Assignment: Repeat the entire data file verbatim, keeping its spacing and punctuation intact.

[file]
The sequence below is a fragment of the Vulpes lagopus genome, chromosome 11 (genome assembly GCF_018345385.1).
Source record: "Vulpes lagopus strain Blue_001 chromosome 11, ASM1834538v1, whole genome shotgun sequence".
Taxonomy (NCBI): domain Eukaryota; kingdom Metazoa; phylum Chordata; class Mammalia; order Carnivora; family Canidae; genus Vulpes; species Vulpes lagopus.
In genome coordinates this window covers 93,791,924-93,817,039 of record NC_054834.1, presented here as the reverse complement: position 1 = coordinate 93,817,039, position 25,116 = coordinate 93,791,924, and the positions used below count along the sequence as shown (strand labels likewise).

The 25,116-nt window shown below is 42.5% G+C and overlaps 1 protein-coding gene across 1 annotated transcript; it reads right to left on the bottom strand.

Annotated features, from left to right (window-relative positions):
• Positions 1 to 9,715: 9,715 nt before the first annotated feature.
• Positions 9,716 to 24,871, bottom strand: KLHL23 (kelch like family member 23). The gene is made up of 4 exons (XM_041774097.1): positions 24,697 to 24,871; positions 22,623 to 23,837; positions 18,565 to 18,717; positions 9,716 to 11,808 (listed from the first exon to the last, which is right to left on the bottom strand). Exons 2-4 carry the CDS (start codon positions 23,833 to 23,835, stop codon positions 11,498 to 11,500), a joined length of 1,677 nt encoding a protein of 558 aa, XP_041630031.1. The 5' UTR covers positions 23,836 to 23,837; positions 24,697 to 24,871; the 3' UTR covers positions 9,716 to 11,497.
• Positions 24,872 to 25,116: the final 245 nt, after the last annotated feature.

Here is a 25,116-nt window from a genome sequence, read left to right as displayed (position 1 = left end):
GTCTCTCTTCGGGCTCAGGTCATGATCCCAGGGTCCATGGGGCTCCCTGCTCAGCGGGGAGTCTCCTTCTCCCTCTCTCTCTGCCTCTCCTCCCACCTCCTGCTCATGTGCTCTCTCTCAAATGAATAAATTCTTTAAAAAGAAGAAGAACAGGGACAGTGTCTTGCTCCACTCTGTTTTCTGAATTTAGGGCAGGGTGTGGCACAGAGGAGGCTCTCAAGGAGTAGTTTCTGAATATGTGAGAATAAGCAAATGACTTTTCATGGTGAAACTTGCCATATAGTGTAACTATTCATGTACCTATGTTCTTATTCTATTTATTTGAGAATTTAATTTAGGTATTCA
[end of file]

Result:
The sequence below is a fragment of the Vulpes lagopus genome, chromosome 11 (genome assembly GCF_018345385.1).
Source record: "Vulpes lagopus strain Blue_001 chromosome 11, ASM1834538v1, whole genome shotgun sequence".
Taxonomy (NCBI): domain Eukaryota; kingdom Metazoa; phylum Chordata; class Mammalia; order Carnivora; family Canidae; genus Vulpes; species Vulpes lagopus.
In genome coordinates this window covers 93,791,924-93,817,039 of record NC_054834.1, presented here as the reverse complement: position 1 = coordinate 93,817,039, position 25,116 = coordinate 93,791,924, and the positions used below count along the sequence as shown (strand labels likewise).

The 25,116-nt window shown below is 42.5% G+C and overlaps 1 protein-coding gene across 1 annotated transcript; it reads right to left on the bottom strand.

Annotated features, from left to right (window-relative positions):
• Positions 1 to 9,715: 9,715 nt before the first annotated feature.
• Positions 9,716 to 24,871, bottom strand: KLHL23 (kelch like family member 23). The gene is made up of 4 exons (XM_041774097.1): positions 24,697 to 24,871; positions 22,623 to 23,837; positions 18,565 to 18,717; positions 9,716 to 11,808 (listed from the first exon to the last, which is right to left on the bottom strand). Exons 2-4 carry the CDS (start codon positions 23,833 to 23,835, stop codon positions 11,498 to 11,500), a joined length of 1,677 nt encoding a protein of 558 aa, XP_041630031.1. The 5' UTR covers positions 23,836 to 23,837; positions 24,697 to 24,871; the 3' UTR covers positions 9,716 to 11,497.
• Positions 24,872 to 25,116: the final 245 nt, after the last annotated feature.

Here is a 25,116-nt window from a genome sequence, read left to right as displayed (position 1 = left end):
GTCTCTCTTCGGGCTCAGGTCATGATCCCAGGGTCCATGGGGCTCCCTGCTCAGCGGGGAGTCTCCTTCTCCCTCTCTCTCTGCCTCTCCTCCCACCTCCTGCTCATGTGCTCTCTCTCAAATGAATAAATTCTTTAAAAAGAAGAAGAACAGGGACAGTGTCTTGCTCCACTCTGTTTTCTGAATTTAGGGCAGGGTGTGGCACAGAGGAGGCTCTCAAGGAGTAGTTTCTGAATATGTGAGAATAAGCAAATGACTTTTCATGGTGAAACTTGCCATATAGTGTAACTATTCATGTACCTATGTTCTTATTCTATTTATTTGAGAATTTAATTTAGGTATTCA